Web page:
#thegreatarmstradedebate: 1914: the Western world is descending into the bloodiest war it has ever witnessed. Amid the waste of life, the waste of money and the wastelands of Europe, arms manufacturers thrived. What did people do to stop it? What means of protest did they have? And what are people doing now, 100 years later, to stop the arms trade? Join us with your ideas at a public, multimedia event. May 17, Brighton. Stalls, posters, artwork, leaflets, films, music, café…
Chair: Councillor Phélim Mac Cafferty
Speakers and performers include:
Davy Jones (Green Party Parliamentary Candidate for Kemptown)
Lindsey German (Stop the War Coalition)
Hannah Hills (Campaign Against the Arms Trade)
Naomi Foyle (Spoken word artist)
Dr Idrees Ahmad (Pulsemedia.org)
I was recently invited to read a poem at the above event, organised by The Green Party, Stop the War and the Campaign Against the Arms Trade, in conjunction with Mia Marzouk, the local organiser. I am now withdrawing in solidarity with Dr Idrees Ahmad, and in protest at his disinvitation by the organisers.
When I was first invited to appear, I was very glad that disarmament was to be the focus of a lively and accessible Brighton Fringe Festival event, and eager to learn more about the issue. I was nevertheless concerned that a predictable and one-sided anti-interventionist view would be presented of current and recent military conflicts, including Syria, Libya and Ukraine. In particular I was not keen to share a platform with Stop the War if there was no panellist willing or able to counter their non-interventionist position on Syria. Without discussing StW at great length, just this one post by Lindsey German makes it clear that the organisation conflates revolutionaries with jihadis, here smearing the Free Syrian Army with the accusation that ‘opposition’ fighters have used chemical weapons – claims that have been soundly debunked in the past. And while denying that StW are ‘Assad-apologists’, by referring to Assad’s ‘government’ rather than his regime, German legitimises a tyrant, a man who tortures and butchers his own people, starting with the children. My objection may seem shallow semantics, but I fear the choice of the softer word here hints at something very dangerous: a tendency on the Left to exonerate the crimes of dictators simply because the West might be considering military action against them. I have also heard, for example, Nobel Peace Laureate Mairead Maguire urge respect for Assad’s ‘elections’ and supposed popular support, and defend him from accusations of using sarin gas – simply because his Ministers told her that they didn’t. I am not naive about the West and its interests, but when Western powers receive calls for help from genuine popular uprisings, I believe that we need to take the ideological blinkers off, and find ways to effectively respond. How to do that, to my mind, is one of the most pressing questions for the anti-war movement today.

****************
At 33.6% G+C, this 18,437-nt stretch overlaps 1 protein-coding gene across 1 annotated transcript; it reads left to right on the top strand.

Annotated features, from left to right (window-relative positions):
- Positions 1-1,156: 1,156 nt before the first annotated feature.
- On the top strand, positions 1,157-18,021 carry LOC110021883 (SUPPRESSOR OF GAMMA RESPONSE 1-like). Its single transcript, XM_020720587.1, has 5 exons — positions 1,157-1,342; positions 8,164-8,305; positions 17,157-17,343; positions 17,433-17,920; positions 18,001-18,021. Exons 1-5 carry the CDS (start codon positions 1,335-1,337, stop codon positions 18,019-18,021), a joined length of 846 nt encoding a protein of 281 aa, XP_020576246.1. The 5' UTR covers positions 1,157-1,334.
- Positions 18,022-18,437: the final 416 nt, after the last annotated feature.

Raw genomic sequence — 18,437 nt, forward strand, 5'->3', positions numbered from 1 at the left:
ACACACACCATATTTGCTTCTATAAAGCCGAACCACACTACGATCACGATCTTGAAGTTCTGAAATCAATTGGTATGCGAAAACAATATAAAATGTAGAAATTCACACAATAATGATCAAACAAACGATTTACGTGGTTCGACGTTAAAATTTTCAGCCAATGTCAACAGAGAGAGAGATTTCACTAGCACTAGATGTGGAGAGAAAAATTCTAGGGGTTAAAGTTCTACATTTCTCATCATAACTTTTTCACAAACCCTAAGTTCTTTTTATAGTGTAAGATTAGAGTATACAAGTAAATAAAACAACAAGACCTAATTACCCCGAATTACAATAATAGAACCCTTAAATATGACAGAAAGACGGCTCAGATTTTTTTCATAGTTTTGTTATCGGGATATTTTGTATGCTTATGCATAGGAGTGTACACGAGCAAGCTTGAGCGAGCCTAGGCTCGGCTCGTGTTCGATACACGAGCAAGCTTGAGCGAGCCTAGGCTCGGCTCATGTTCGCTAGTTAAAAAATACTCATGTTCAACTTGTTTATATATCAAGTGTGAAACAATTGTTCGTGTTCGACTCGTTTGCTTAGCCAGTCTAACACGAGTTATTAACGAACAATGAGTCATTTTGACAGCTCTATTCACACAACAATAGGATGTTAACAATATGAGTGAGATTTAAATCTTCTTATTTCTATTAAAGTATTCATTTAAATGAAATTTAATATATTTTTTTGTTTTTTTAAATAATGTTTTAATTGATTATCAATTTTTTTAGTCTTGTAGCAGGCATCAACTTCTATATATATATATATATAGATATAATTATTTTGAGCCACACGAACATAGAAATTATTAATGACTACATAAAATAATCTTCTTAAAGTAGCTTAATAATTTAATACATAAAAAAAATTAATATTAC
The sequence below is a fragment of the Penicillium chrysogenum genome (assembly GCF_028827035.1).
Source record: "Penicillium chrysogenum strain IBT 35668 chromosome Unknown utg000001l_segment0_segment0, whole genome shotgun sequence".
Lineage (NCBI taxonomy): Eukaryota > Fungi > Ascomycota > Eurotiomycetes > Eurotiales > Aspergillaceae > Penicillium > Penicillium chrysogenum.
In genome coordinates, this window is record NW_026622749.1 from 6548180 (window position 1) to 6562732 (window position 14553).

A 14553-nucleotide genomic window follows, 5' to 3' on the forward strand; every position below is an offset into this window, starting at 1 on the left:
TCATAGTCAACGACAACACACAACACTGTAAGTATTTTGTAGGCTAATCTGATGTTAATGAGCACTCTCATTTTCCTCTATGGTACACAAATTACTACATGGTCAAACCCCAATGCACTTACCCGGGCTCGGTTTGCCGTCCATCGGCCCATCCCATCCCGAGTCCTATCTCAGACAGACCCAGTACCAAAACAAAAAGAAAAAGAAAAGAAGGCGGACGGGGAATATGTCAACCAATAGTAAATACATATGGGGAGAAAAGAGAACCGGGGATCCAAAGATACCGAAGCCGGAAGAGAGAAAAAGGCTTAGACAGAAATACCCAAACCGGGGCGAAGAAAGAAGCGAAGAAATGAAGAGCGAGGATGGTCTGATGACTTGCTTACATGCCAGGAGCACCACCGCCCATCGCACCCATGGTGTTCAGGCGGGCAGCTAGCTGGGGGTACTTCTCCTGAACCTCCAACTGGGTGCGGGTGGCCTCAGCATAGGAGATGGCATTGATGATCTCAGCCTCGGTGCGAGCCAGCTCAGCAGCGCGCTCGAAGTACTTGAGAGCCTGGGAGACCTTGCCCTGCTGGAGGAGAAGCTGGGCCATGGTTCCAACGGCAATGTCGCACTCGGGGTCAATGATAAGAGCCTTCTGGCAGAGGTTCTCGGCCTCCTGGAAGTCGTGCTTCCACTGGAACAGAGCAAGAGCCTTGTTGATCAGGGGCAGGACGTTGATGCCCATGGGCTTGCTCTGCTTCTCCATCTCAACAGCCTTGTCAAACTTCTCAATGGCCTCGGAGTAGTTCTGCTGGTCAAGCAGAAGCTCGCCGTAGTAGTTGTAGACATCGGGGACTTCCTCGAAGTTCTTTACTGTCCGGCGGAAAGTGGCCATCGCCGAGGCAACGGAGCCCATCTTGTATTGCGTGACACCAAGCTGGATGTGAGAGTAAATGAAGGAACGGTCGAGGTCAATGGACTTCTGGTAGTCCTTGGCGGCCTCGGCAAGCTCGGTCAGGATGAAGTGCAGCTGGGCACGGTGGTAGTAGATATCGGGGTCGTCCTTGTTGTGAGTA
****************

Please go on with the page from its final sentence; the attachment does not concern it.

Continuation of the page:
I was assured that the organisers did not wish the event to present a simplistic anti-war perspective, and they would be happy to recruit more speakers to broaden the debate. I myself approached Robin Yassin-Kassab, who I know from his many national radio and television appearances to be an excellent speaker on Syria. He could not attend but recommended Dr Ahmad, who is also a Facebook friend of mine. After Facebook messages and phone calls, an invitation was formally extended and accepted.